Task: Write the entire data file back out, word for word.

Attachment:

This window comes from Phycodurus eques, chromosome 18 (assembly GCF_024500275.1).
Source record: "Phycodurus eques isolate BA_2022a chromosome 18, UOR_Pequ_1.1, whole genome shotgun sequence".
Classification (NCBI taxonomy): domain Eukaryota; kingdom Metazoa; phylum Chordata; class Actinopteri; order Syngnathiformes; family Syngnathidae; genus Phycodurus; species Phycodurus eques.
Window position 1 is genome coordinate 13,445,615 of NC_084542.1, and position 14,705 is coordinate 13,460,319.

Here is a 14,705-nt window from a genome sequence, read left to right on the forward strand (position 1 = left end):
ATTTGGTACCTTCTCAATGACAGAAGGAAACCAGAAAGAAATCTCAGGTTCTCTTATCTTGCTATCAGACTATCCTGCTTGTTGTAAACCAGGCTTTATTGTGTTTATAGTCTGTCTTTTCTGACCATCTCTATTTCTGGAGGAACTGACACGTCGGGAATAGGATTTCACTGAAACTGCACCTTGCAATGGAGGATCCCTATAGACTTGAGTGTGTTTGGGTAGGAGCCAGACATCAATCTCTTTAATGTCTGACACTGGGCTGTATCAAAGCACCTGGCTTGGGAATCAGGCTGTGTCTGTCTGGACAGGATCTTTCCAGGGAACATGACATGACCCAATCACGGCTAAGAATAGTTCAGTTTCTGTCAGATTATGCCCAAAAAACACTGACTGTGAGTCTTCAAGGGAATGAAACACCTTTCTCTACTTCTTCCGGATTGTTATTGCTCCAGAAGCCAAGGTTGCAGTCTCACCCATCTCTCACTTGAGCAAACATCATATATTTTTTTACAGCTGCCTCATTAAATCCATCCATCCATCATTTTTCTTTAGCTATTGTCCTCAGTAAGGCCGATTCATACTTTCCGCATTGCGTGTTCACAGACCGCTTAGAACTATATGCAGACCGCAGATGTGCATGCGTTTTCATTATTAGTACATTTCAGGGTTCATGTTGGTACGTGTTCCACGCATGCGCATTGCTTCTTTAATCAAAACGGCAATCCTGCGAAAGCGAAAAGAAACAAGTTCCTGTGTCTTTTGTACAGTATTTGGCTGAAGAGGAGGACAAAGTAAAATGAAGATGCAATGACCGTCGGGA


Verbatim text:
This window comes from Phycodurus eques, chromosome 18 (assembly GCF_024500275.1).
Source record: "Phycodurus eques isolate BA_2022a chromosome 18, UOR_Pequ_1.1, whole genome shotgun sequence".
Classification (NCBI taxonomy): domain Eukaryota; kingdom Metazoa; phylum Chordata; class Actinopteri; order Syngnathiformes; family Syngnathidae; genus Phycodurus; species Phycodurus eques.
Window position 1 is genome coordinate 13,445,615 of NC_084542.1, and position 14,705 is coordinate 13,460,319.

Here is a 14,705-nt window from a genome sequence, read left to right on the forward strand (position 1 = left end):
ATTTGGTACCTTCTCAATGACAGAAGGAAACCAGAAAGAAATCTCAGGTTCTCTTATCTTGCTATCAGACTATCCTGCTTGTTGTAAACCAGGCTTTATTGTGTTTATAGTCTGTCTTTTCTGACCATCTCTATTTCTGGAGGAACTGACACGTCGGGAATAGGATTTCACTGAAACTGCACCTTGCAATGGAGGATCCCTATAGACTTGAGTGTGTTTGGGTAGGAGCCAGACATCAATCTCTTTAATGTCTGACACTGGGCTGTATCAAAGCACCTGGCTTGGGAATCAGGCTGTGTCTGTCTGGACAGGATCTTTCCAGGGAACATGACATGACCCAATCACGGCTAAGAATAGTTCAGTTTCTGTCAGATTATGCCCAAAAAACACTGACTGTGAGTCTTCAAGGGAATGAAACACCTTTCTCTACTTCTTCCGGATTGTTATTGCTCCAGAAGCCAAGGTTGCAGTCTCACCCATCTCTCACTTGAGCAAACATCATATATTTTTTTACAGCTGCCTCATTAAATCCATCCATCCATCATTTTTCTTTAGCTATTGTCCTCAGTAAGGCCGATTCATACTTTCCGCATTGCGTGTTCACAGACCGCTTAGAACTATATGCAGACCGCAGATGTGCATGCGTTTTCATTATTAGTACATTTCAGGGTTCATGTTGGTACGTGTTCCACGCATGCGCATTGCTTCTTTAATCAAAACGGCAATCCTGCGAAAGCGAAAAGAAACAAGTTCCTGTGTCTTTTGTACAGTATTTGGCTGAAGAGGAGGACAAAGTAAAATGAAGATGCAATGACCGTCGGGA